1) Alice Winters’ exegesis of the goel — the social role in ancient Israelite society that had special responsibility for standing up in a substantive way for the poor, weak, marginal, perishig members of the clan — in essence, making sure that “no one gets rich from the misery of others.” Her reminder that the word “redeemer” — the familiar translation of that Hebrew word — is deeply embedded in this concrete, substantive, real-world help that is solidarity context. Her application of that insight to our approach to mission — and to Jesus’ approach.
2) Eileen Lindner’s opening statement, that the Hebrew Bible is unambiguous about this much, that “piety without compassion and justice for the poor is an abomination to Israel’s God.” I only hope that when it comes time to make lists of abominations, that one always heads the list.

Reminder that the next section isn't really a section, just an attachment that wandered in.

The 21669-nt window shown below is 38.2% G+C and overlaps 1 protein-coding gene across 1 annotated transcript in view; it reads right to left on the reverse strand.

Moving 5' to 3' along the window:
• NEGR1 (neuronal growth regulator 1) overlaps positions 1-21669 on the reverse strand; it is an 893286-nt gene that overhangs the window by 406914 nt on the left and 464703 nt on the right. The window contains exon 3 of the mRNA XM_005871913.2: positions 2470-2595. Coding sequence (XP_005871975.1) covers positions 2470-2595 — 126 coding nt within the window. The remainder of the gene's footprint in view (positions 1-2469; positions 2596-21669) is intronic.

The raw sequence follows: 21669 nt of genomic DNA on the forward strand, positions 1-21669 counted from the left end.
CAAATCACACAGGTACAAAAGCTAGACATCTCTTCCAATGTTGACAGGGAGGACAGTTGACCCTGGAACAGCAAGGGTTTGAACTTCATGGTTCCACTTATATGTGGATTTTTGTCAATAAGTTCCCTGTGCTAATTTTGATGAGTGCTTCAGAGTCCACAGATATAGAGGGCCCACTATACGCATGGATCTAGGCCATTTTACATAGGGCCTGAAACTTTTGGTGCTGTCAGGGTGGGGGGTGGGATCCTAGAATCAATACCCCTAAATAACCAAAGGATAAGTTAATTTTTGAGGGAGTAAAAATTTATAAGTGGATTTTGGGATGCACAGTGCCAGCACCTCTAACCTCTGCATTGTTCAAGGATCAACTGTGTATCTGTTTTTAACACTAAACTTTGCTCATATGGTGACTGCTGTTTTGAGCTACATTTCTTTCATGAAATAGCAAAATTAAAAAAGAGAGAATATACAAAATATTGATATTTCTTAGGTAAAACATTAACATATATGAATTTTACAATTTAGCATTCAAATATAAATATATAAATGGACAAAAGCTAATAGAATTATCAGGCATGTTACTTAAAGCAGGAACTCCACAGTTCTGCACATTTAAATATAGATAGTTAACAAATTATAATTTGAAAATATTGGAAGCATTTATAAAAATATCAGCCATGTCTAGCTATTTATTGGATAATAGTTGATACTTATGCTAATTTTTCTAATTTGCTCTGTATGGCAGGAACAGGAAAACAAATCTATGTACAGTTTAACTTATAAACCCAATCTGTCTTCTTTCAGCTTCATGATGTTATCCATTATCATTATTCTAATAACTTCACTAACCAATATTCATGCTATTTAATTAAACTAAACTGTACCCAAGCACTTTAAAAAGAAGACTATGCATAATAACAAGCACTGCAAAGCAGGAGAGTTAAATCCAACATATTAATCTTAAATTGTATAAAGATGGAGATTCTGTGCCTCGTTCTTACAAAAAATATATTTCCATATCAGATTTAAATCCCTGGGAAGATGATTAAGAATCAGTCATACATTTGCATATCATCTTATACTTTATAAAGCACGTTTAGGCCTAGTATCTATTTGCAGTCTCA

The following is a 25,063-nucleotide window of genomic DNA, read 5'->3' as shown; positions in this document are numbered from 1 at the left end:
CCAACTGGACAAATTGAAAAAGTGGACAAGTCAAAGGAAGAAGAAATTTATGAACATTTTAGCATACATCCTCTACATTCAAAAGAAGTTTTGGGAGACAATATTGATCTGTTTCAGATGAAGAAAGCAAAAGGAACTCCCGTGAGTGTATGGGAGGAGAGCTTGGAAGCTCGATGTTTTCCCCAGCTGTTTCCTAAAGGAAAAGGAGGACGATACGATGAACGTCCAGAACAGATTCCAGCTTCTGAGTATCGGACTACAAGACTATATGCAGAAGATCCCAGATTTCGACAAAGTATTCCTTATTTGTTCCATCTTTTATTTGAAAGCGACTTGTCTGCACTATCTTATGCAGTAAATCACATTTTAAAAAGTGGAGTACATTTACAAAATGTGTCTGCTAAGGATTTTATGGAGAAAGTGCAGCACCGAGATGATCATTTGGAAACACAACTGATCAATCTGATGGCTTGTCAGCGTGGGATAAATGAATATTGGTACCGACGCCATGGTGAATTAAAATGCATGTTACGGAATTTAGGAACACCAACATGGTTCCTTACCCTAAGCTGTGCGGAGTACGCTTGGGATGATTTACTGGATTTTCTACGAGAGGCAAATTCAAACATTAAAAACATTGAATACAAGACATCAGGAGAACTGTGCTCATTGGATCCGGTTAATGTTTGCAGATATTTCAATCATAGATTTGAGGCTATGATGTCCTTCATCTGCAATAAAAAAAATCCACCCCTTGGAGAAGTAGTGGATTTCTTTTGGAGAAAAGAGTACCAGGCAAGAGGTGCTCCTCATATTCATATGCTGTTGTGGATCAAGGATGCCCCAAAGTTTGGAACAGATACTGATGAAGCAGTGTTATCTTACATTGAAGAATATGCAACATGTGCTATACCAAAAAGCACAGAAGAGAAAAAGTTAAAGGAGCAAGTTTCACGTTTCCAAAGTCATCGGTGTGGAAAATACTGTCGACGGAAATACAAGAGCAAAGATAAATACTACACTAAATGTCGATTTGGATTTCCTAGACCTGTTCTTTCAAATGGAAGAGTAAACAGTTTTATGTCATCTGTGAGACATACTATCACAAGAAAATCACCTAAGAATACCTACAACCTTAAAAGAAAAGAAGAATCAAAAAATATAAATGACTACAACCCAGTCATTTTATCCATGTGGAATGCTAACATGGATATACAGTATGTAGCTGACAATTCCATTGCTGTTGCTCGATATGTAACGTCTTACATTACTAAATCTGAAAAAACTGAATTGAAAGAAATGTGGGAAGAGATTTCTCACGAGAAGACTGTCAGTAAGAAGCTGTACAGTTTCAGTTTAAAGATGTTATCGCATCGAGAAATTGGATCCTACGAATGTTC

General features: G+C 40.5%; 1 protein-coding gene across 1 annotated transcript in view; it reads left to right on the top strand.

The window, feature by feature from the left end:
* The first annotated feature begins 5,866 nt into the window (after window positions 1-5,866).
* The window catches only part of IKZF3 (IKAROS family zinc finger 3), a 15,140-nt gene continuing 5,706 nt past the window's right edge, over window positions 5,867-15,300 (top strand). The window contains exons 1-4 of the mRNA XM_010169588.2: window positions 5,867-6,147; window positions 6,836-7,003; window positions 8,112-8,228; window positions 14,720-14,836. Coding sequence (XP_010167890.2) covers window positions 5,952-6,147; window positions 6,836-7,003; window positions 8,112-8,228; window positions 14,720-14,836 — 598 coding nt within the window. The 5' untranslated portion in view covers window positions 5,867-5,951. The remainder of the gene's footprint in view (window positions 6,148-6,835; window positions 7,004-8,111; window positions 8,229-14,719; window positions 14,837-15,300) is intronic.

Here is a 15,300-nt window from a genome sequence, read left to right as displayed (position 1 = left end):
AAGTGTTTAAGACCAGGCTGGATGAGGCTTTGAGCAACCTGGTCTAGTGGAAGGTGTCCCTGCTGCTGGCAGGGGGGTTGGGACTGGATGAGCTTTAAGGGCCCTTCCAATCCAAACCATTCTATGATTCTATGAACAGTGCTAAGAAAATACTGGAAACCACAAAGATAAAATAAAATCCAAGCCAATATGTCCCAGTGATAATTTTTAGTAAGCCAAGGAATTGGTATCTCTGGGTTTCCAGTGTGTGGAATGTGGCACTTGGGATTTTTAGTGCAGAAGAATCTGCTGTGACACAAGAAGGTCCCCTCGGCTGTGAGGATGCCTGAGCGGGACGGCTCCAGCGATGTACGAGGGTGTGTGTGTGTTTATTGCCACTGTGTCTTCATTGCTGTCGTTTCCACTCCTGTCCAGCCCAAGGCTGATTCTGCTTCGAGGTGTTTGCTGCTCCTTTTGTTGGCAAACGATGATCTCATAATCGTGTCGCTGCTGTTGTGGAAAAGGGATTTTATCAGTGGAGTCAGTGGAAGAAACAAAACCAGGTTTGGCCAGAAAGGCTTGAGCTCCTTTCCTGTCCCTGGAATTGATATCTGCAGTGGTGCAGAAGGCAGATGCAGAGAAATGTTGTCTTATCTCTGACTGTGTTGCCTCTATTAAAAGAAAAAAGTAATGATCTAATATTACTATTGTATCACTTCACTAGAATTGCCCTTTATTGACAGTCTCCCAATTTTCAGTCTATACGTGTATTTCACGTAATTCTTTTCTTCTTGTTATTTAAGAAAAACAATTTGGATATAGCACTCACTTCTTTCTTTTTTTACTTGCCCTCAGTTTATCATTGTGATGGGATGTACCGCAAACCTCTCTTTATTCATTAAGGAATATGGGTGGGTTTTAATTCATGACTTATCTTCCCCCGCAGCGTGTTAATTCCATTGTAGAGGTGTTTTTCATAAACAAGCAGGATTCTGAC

3) And Lindner’s story about her son wondering, suspiciously, whether if he shared a bottle of lemonade he would “catch your dreams.” Oh, yes — I wish my daughter would catch my dreams. And I wish I would catch these women’s dreams.
4) Another statement, this time by Eileen Lindner about George Edwards, namesake along with Jean Edwards of the Edwards lecture: “He has always known that scholarship is the means; the goal is faithfulness.” That’s another dream I’d like to catch.
5) These illuminating and stirring lectures, both given by women who are justly recognized in the areas of evangelism and mission as women of worth, truly constituted a celebration of the gifts and achievements of women in the church and the world. The Women’s Center can only say amen! to that.